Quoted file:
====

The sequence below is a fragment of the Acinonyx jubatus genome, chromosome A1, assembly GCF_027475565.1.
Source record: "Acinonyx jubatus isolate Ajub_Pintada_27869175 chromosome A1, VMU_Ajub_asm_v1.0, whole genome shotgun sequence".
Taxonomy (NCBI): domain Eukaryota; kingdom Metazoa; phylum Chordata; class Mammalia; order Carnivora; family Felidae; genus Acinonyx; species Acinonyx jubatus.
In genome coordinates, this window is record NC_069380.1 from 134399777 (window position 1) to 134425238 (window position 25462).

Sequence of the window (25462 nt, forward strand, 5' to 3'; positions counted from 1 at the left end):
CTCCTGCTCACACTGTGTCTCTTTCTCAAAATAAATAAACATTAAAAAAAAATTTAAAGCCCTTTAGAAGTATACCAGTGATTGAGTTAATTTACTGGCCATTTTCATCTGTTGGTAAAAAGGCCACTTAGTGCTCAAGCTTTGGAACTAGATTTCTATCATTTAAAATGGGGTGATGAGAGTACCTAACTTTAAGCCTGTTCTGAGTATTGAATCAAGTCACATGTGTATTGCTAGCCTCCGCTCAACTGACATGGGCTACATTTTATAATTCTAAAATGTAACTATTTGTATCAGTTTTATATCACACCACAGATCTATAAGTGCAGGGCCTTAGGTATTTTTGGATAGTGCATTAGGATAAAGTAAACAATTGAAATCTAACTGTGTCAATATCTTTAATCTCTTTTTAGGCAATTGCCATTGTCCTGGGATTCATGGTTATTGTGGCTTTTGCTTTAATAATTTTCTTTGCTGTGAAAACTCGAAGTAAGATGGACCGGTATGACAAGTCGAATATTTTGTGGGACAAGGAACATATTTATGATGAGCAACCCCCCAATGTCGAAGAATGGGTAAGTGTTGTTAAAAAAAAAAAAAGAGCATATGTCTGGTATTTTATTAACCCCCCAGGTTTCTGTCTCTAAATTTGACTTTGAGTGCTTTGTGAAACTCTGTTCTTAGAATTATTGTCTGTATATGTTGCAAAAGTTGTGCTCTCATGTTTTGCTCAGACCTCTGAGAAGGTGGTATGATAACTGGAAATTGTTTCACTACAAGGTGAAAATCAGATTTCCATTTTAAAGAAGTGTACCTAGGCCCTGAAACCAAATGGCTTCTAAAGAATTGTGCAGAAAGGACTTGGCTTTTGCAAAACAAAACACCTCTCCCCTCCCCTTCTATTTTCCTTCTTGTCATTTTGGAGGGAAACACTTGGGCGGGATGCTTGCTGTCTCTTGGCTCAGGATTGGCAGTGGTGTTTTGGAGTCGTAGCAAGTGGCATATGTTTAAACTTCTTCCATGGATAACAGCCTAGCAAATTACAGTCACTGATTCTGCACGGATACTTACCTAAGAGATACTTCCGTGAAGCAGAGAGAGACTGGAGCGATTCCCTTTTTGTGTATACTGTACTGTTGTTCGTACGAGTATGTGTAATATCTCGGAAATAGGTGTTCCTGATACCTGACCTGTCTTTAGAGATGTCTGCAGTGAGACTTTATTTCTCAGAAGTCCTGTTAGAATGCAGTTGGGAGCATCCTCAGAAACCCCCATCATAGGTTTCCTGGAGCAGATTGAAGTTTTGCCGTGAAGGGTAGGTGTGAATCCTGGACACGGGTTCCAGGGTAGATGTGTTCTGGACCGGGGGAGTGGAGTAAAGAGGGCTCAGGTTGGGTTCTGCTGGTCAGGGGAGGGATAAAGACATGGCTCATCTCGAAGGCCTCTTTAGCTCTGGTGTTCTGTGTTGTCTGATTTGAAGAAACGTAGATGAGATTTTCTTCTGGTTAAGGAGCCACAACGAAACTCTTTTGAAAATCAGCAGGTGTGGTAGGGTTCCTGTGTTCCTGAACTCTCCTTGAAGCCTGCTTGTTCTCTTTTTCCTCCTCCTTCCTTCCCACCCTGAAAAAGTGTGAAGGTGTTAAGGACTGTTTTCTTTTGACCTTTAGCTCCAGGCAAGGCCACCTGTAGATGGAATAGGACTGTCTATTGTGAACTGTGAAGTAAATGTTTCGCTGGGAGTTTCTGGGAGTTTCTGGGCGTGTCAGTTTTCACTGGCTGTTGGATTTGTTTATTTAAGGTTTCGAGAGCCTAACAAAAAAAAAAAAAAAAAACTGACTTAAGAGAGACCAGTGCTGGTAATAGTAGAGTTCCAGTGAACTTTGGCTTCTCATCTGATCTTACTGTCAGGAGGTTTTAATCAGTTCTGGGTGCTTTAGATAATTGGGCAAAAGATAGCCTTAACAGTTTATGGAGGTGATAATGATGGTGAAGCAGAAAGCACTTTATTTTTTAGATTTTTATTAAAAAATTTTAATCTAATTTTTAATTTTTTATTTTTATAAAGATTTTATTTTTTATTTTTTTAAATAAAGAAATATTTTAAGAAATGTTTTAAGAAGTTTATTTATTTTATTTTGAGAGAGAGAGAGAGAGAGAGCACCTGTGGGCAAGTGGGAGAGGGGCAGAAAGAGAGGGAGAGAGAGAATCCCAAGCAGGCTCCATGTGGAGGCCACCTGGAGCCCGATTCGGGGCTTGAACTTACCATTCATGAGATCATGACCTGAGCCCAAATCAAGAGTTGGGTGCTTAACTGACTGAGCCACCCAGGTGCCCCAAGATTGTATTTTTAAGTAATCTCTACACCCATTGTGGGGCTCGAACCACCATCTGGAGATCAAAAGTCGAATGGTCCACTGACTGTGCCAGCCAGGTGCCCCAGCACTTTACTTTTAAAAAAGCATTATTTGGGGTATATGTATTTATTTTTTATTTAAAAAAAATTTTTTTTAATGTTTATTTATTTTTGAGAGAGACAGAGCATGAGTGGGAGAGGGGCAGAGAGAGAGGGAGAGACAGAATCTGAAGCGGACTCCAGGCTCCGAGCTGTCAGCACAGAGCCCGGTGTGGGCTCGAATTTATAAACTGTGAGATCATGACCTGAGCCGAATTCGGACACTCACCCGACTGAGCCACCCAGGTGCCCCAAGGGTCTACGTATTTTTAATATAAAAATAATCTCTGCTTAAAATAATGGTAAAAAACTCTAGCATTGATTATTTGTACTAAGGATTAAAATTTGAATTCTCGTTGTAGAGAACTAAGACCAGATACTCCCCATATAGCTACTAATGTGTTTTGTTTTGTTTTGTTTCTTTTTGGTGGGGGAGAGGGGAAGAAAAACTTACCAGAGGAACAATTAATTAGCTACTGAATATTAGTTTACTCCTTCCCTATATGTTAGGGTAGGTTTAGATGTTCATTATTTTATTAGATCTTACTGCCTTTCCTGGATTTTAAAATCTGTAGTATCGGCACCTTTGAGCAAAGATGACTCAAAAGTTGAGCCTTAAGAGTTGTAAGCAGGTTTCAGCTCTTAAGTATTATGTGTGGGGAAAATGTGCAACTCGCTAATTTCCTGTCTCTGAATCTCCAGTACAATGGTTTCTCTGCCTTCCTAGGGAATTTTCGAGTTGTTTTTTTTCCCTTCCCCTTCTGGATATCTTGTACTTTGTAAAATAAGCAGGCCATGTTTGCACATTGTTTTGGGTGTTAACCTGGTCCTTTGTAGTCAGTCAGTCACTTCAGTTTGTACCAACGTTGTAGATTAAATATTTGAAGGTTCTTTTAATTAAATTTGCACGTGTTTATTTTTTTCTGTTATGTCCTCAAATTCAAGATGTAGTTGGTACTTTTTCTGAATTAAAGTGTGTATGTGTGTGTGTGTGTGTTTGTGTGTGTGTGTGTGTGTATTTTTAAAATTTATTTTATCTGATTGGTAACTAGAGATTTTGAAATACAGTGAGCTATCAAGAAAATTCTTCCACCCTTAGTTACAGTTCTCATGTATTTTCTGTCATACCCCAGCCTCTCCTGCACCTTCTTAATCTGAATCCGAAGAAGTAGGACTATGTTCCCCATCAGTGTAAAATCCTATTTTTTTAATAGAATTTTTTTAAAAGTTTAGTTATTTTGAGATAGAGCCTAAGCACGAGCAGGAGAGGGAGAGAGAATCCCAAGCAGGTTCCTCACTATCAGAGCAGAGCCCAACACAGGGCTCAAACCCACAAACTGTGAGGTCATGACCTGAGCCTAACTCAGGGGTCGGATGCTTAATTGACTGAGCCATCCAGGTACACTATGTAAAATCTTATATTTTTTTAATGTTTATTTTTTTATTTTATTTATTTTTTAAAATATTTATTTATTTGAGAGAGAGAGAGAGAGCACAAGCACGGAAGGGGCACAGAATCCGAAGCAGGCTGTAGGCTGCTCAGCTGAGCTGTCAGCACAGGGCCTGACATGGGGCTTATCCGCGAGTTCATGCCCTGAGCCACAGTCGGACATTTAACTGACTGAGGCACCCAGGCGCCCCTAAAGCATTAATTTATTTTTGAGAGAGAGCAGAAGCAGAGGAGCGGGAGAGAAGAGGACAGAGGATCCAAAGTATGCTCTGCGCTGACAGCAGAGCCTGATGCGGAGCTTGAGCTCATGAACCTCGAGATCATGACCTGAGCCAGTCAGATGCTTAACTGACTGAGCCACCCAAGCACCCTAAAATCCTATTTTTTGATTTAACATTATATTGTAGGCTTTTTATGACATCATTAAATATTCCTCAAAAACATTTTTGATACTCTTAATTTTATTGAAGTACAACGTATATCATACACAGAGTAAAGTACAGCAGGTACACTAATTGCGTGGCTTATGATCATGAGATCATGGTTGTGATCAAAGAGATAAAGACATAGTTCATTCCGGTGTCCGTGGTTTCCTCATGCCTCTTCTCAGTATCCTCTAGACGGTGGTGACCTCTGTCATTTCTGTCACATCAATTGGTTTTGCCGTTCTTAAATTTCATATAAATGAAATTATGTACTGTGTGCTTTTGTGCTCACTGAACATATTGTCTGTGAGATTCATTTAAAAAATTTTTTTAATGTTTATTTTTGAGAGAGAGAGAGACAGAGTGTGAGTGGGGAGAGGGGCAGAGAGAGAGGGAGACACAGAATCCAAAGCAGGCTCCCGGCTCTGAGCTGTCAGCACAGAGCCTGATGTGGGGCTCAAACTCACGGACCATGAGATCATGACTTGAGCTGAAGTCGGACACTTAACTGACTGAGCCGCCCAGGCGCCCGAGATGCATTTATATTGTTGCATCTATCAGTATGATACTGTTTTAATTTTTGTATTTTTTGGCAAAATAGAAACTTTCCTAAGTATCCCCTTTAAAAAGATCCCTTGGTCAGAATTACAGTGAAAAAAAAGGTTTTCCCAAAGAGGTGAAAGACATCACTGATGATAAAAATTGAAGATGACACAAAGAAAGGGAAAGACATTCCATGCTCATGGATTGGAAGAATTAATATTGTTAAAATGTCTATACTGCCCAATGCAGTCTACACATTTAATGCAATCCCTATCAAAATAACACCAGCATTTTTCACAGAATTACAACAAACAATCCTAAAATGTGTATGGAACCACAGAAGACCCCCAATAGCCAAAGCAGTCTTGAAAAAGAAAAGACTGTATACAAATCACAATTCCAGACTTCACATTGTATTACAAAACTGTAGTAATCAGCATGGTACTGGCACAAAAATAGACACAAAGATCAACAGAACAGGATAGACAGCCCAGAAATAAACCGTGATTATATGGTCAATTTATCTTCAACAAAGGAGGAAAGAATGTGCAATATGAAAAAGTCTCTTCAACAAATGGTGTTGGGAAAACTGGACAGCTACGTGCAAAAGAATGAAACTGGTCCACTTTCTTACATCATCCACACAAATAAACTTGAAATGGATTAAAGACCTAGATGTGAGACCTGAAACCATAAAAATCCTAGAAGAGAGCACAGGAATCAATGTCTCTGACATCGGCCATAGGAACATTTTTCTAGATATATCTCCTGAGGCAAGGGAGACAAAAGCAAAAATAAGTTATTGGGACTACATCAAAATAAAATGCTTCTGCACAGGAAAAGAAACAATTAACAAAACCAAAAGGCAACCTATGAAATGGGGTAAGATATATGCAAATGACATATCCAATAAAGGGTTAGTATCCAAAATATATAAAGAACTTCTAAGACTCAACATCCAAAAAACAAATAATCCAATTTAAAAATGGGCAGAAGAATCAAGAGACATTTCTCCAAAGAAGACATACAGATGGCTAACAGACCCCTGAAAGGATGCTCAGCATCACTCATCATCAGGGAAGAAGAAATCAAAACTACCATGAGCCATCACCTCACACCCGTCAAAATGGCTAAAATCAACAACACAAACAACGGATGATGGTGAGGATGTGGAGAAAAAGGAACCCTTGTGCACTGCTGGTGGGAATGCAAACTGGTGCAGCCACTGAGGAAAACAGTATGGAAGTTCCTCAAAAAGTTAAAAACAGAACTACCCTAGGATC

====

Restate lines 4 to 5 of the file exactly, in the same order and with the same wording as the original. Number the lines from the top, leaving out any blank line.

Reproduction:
In genome coordinates, this window is record NC_069380.1 from 134399777 (window position 1) to 134425238 (window position 25462).

Sequence of the window (25462 nt, forward strand, 5' to 3'; positions counted from 1 at the left end):